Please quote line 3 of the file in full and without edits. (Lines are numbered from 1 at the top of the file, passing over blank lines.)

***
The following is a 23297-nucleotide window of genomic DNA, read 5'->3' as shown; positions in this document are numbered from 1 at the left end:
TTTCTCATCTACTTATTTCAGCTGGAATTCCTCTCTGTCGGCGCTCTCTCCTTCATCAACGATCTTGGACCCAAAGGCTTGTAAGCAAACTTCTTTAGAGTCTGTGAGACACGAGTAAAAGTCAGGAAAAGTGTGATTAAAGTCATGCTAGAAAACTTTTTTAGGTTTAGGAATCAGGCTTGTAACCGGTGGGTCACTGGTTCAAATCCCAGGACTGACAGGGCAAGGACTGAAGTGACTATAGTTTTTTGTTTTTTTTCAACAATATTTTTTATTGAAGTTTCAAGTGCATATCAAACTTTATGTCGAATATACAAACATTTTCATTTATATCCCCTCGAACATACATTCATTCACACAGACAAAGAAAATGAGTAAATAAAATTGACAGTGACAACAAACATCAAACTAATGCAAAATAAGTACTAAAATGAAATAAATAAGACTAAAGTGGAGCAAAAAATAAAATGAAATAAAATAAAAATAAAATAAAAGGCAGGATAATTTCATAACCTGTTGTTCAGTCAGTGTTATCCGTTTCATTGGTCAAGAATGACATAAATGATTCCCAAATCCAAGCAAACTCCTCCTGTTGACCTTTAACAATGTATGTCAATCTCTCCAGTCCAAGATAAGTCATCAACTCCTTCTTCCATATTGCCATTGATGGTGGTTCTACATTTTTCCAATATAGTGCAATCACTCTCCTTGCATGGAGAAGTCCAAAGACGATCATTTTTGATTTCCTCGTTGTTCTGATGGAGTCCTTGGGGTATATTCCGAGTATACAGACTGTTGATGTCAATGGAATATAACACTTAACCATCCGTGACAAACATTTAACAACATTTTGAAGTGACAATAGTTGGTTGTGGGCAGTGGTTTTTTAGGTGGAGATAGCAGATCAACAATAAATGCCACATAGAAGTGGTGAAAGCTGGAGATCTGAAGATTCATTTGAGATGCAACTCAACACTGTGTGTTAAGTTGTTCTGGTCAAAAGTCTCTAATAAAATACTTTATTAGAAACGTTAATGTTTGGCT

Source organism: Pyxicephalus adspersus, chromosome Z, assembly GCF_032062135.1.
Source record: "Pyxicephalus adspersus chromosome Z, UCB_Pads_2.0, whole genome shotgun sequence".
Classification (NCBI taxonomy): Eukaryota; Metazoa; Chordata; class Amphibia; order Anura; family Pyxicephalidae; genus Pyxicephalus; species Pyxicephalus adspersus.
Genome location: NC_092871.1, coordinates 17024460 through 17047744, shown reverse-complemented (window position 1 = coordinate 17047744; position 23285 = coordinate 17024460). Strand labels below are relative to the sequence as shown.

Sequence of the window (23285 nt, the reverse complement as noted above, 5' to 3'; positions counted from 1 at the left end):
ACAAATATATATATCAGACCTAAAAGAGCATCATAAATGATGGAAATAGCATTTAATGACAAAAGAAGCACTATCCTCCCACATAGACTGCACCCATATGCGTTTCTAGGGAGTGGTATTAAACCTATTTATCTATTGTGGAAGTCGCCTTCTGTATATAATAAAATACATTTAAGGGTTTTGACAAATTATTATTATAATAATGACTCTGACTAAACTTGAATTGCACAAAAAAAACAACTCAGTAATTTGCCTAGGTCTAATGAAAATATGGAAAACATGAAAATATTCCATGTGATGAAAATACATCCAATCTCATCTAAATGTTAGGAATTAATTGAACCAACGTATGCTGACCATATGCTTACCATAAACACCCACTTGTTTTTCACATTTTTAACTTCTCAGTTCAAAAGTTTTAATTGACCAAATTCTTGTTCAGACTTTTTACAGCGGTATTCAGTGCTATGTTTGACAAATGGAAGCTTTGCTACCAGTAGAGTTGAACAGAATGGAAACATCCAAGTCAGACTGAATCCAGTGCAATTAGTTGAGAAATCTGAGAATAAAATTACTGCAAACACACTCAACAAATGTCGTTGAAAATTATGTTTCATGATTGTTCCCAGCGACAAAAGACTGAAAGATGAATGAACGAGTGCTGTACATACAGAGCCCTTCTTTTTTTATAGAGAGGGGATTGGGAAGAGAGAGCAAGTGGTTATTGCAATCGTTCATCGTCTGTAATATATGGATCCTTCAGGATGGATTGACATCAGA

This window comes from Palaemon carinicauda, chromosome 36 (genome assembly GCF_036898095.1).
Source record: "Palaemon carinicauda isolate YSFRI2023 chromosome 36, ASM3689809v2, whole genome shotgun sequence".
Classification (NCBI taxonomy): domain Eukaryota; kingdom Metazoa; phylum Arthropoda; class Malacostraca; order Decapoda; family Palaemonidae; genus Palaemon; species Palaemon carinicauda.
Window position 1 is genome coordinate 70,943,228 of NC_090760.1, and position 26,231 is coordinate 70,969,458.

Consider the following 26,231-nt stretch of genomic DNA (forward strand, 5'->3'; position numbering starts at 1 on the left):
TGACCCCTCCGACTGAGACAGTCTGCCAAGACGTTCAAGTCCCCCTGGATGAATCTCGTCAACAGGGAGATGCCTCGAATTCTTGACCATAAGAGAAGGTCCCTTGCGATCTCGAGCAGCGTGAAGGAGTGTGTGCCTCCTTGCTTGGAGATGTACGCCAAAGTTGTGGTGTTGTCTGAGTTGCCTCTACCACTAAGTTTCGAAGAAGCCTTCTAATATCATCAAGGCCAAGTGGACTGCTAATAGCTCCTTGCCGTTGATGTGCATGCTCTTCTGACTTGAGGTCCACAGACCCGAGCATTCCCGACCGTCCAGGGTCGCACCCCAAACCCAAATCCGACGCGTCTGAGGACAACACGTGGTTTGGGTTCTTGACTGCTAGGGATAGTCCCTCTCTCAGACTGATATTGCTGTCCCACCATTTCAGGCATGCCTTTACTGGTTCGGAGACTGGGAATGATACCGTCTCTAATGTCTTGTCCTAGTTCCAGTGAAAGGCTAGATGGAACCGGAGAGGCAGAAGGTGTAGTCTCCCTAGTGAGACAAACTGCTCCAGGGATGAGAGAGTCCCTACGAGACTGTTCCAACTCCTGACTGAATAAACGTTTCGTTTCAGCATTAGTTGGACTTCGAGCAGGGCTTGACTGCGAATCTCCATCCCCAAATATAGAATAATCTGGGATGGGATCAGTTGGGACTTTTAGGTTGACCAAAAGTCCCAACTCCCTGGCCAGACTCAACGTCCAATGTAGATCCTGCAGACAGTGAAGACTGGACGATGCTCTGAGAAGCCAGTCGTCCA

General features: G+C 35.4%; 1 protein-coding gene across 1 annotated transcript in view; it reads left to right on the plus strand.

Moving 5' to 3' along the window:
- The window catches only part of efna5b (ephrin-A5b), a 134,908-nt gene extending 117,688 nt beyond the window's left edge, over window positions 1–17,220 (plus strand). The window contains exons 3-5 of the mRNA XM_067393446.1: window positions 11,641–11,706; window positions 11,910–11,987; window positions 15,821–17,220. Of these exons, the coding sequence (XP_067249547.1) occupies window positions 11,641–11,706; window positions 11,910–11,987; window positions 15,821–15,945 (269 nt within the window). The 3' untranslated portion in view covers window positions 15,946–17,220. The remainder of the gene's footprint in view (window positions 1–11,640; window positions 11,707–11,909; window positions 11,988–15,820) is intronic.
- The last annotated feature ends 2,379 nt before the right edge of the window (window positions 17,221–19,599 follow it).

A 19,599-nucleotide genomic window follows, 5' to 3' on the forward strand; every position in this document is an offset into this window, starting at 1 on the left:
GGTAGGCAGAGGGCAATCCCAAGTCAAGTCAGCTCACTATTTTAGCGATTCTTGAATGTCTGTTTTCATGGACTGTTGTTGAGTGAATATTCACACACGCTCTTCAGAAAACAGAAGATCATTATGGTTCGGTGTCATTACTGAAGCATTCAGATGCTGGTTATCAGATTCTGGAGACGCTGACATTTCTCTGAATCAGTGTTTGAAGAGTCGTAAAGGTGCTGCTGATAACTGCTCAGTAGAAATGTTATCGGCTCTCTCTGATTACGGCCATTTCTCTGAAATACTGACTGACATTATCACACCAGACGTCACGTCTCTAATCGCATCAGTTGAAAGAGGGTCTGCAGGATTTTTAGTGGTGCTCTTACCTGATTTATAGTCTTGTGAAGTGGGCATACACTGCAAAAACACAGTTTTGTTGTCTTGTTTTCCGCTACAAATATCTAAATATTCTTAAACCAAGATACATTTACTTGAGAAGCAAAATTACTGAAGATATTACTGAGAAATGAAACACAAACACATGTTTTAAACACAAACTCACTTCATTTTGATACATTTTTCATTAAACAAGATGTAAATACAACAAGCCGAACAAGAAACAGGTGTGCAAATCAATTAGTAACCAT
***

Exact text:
Source organism: Pyxicephalus adspersus, chromosome Z, assembly GCF_032062135.1.